People said they were happy with the care and support they received at Redworth. One person told us "I like it here. I’ve been here 2 years; I don’t think I’ll move from here.” Another person said “I haven’t got a complaint in the world.”

There was enough equipment to promote the independence and comfort of people who used the service. The acting manager told us the provider had contracts in place for the regular servicing and maintenance of equipment within the home. We saw records of maintenance and safety checks for the equipment used in the home to support this. We also saw records of other routine maintenance checks carried out within the home.

There were sufficient staff employed and deployed at the home to meet peoples' needs.

People were cared for by staff who were supported to deliver care and treatment safely and to an appropriate standard. Comments about the staff and people’s experience of them included “You can’t fault them” and “They can’t do enough for you really.”

Inspection carried out on 22 November 2012

During a routine inspection

We used a number of different methods, for example observing how people were cared for, to help us understand the experiences of people who used the services. This was because we were unable to get people’s direct comments about the care they received.

People were given appropriate information regarding their care or treatment. We saw adjustments had been made within the home to help uphold and maintain the dignity and independence of people with dementia type illnesses who lived there.

People’s needs were assessed and care and treatment was planned, however there was a risk it was not always delivered in line with their individual care plans due to the deployment of staff.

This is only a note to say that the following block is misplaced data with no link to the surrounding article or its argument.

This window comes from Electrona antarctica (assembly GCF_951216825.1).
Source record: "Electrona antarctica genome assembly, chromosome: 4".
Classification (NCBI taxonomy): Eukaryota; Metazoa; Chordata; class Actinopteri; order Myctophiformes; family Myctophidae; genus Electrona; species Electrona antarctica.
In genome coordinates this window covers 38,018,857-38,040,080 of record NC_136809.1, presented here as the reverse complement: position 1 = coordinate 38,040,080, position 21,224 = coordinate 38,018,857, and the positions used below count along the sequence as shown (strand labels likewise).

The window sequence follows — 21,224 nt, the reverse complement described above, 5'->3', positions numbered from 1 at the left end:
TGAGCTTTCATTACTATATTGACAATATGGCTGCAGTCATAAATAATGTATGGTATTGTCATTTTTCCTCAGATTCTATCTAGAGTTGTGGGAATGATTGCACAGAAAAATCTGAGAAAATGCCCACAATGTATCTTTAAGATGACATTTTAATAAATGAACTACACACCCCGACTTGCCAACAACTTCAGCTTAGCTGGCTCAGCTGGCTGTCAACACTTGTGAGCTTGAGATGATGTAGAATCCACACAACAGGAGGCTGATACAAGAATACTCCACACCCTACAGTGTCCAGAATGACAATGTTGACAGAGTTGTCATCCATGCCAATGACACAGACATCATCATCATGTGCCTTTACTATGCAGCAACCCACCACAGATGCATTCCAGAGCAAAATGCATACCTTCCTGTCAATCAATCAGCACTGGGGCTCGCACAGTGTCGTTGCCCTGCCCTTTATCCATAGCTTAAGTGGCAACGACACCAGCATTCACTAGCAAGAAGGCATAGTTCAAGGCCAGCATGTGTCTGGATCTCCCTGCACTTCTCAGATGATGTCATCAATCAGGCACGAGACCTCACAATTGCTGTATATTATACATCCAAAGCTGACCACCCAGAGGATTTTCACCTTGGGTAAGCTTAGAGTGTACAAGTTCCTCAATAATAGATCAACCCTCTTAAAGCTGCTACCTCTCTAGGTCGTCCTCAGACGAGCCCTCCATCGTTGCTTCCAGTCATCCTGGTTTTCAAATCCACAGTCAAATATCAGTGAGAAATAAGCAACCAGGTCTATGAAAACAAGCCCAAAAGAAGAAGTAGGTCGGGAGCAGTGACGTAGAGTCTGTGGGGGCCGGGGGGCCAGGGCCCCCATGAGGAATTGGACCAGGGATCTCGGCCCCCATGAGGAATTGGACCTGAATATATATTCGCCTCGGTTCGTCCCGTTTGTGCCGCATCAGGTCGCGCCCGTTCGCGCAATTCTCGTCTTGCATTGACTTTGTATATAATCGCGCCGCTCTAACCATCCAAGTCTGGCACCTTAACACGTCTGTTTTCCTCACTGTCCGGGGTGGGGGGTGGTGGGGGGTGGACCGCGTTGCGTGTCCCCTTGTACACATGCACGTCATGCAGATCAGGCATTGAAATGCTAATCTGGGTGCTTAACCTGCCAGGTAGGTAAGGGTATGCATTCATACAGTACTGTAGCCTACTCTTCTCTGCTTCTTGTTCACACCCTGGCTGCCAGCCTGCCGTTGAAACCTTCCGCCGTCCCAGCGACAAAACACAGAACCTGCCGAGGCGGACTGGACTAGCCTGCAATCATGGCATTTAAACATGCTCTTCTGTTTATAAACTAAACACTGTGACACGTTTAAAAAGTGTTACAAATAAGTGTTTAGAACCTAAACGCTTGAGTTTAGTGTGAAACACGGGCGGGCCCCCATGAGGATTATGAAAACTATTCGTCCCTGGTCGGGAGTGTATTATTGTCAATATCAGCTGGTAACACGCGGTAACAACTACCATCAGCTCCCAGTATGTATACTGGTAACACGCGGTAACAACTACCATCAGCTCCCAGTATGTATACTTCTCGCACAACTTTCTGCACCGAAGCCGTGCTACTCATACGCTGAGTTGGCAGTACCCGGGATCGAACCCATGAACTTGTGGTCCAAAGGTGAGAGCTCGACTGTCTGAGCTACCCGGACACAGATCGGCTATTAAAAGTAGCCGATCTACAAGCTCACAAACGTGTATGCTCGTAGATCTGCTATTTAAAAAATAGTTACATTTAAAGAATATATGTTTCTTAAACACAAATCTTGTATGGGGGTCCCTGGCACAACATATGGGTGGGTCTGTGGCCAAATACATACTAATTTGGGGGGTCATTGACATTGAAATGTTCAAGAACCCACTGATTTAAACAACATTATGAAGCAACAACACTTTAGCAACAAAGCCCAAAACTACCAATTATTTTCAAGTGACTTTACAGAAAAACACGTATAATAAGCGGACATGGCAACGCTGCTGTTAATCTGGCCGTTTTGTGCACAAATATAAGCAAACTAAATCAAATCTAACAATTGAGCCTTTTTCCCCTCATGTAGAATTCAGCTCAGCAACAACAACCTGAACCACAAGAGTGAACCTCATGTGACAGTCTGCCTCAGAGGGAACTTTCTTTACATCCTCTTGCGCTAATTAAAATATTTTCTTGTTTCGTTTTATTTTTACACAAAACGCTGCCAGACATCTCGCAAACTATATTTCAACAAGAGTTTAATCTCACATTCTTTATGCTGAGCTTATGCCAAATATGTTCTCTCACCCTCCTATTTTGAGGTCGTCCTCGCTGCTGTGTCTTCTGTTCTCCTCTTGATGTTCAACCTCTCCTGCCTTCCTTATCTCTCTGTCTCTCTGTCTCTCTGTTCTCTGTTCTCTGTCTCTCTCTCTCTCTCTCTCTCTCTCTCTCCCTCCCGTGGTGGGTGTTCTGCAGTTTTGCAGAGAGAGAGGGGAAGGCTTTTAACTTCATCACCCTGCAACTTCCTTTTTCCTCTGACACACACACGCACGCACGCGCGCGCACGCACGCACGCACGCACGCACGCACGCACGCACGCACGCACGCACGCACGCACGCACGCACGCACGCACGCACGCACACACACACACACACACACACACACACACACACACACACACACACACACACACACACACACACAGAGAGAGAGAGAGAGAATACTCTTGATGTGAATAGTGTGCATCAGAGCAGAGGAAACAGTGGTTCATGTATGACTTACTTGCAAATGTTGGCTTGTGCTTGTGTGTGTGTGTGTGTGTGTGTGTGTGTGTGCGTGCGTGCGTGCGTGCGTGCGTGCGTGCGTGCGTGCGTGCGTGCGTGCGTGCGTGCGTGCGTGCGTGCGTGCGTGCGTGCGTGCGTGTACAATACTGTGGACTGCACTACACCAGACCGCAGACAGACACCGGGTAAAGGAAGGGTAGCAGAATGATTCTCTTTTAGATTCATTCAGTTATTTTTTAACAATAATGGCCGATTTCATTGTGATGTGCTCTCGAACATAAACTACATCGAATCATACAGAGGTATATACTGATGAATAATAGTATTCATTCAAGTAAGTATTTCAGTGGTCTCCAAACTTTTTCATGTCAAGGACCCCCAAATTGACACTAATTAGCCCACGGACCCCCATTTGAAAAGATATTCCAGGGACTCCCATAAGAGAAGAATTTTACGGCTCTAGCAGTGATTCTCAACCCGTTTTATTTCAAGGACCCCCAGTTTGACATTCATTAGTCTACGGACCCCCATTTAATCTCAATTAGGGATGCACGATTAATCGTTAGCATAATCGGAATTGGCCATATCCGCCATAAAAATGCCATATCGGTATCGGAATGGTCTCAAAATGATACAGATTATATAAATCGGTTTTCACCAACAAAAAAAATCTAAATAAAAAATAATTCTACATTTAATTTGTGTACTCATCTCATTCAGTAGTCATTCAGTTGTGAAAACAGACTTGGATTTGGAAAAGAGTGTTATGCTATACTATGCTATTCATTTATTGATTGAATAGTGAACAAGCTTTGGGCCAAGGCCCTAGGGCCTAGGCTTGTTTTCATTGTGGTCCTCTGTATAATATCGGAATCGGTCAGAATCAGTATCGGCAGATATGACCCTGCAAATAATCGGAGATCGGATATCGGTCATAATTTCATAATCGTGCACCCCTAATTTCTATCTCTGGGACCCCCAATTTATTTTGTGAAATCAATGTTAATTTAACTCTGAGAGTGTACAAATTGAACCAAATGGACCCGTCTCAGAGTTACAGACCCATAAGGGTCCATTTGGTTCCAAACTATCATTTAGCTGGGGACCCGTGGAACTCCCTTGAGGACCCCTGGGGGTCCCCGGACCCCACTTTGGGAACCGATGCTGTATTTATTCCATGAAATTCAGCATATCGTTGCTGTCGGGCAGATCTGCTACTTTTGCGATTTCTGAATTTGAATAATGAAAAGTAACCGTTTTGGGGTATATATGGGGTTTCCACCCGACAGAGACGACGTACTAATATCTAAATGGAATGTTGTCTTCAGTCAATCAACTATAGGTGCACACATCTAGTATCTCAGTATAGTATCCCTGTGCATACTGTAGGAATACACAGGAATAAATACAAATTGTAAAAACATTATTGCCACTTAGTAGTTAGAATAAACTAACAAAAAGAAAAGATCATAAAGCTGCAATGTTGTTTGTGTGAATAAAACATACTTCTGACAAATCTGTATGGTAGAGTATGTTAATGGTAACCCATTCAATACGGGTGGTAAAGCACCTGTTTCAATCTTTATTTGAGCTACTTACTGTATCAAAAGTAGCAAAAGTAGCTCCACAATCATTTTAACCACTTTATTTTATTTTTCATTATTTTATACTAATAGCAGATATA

The provider had a safeguarding policy and procedure in place. All of the staff we spoke with during the inspection were familiar with safeguarding procedures and knew how to respond to any allegations of abuse.

We found there were not enough qualified, skilled and experienced staff to meet people’s needs at all times.

The provider had a complaints policy and procedure and was able to demonstrate complaints and concerns raised had been investigated and resolved, as far as possible, to the satisfaction of the complainants.

Inspection carried out on 11 January 2012

During an inspection in response to concerns

Most people were not able to tell us directly what they thought about the service. However, during our visit we spent time observing how staff supported people and this was positive and respectful. We did not see any of the people who lived in the separate learning disability unit as they were all out as part of their daily activities.

We spoke with five people. Everyone we talked to spoke highly of the service. They said:

“You get well looked after”,

“It’s good here”,

“They found my dressing gown and it had been gone about six months!”,

“I enjoyed my dinner”,

“They have good food here” and

“I’ve been here two years, I like it here”.

We heard staff talking to people using their preferred name and people being asked questions about what they would like.

We heard staff saying:

“How would you like your tea” and

“Your hair looks lovely”.